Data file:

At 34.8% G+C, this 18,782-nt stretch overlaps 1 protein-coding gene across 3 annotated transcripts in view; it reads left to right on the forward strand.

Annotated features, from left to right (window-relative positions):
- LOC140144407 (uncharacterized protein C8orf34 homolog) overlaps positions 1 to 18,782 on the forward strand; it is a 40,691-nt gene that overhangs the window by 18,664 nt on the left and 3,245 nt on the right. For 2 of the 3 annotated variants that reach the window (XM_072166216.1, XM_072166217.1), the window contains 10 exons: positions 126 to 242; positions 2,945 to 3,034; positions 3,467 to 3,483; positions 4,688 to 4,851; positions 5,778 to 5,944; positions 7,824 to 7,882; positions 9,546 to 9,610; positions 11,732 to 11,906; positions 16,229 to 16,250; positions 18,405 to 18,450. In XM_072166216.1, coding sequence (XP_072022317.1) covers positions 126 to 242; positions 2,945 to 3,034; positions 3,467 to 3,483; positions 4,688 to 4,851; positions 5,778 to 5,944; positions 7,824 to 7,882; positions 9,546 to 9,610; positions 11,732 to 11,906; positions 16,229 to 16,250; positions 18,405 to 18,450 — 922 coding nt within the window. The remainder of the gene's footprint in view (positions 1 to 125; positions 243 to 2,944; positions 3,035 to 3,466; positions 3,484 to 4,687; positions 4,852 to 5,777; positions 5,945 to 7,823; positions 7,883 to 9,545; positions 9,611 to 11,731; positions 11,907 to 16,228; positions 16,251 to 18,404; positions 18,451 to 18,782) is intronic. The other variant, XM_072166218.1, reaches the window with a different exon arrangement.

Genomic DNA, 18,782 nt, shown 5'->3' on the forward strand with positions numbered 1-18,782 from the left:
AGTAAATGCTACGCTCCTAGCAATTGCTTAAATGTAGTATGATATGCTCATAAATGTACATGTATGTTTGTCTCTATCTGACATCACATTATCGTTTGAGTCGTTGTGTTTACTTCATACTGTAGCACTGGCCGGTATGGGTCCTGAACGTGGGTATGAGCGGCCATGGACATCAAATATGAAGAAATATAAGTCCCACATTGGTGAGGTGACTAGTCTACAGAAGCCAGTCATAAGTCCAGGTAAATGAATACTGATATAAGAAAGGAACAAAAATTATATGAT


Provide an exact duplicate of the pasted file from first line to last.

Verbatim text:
At 34.8% G+C, this 18,782-nt stretch overlaps 1 protein-coding gene across 3 annotated transcripts in view; it reads left to right on the forward strand.

Annotated features, from left to right (window-relative positions):
- LOC140144407 (uncharacterized protein C8orf34 homolog) overlaps positions 1 to 18,782 on the forward strand; it is a 40,691-nt gene that overhangs the window by 18,664 nt on the left and 3,245 nt on the right. For 2 of the 3 annotated variants that reach the window (XM_072166216.1, XM_072166217.1), the window contains 10 exons: positions 126 to 242; positions 2,945 to 3,034; positions 3,467 to 3,483; positions 4,688 to 4,851; positions 5,778 to 5,944; positions 7,824 to 7,882; positions 9,546 to 9,610; positions 11,732 to 11,906; positions 16,229 to 16,250; positions 18,405 to 18,450. In XM_072166216.1, coding sequence (XP_072022317.1) covers positions 126 to 242; positions 2,945 to 3,034; positions 3,467 to 3,483; positions 4,688 to 4,851; positions 5,778 to 5,944; positions 7,824 to 7,882; positions 9,546 to 9,610; positions 11,732 to 11,906; positions 16,229 to 16,250; positions 18,405 to 18,450 — 922 coding nt within the window. The remainder of the gene's footprint in view (positions 1 to 125; positions 243 to 2,944; positions 3,035 to 3,466; positions 3,484 to 4,687; positions 4,852 to 5,777; positions 5,945 to 7,823; positions 7,883 to 9,545; positions 9,611 to 11,731; positions 11,907 to 16,228; positions 16,251 to 18,404; positions 18,451 to 18,782) is intronic. The other variant, XM_072166218.1, reaches the window with a different exon arrangement.

Genomic DNA, 18,782 nt, shown 5'->3' on the forward strand with positions numbered 1-18,782 from the left:
AGTAAATGCTACGCTCCTAGCAATTGCTTAAATGTAGTATGATATGCTCATAAATGTACATGTATGTTTGTCTCTATCTGACATCACATTATCGTTTGAGTCGTTGTGTTTACTTCATACTGTAGCACTGGCCGGTATGGGTCCTGAACGTGGGTATGAGCGGCCATGGACATCAAATATGAAGAAATATAAGTCCCACATTGGTGAGGTGACTAGTCTACAGAAGCCAGTCATAAGTCCAGGTAAATGAATACTGATATAAGAAAGGAACAAAAATTATATGAT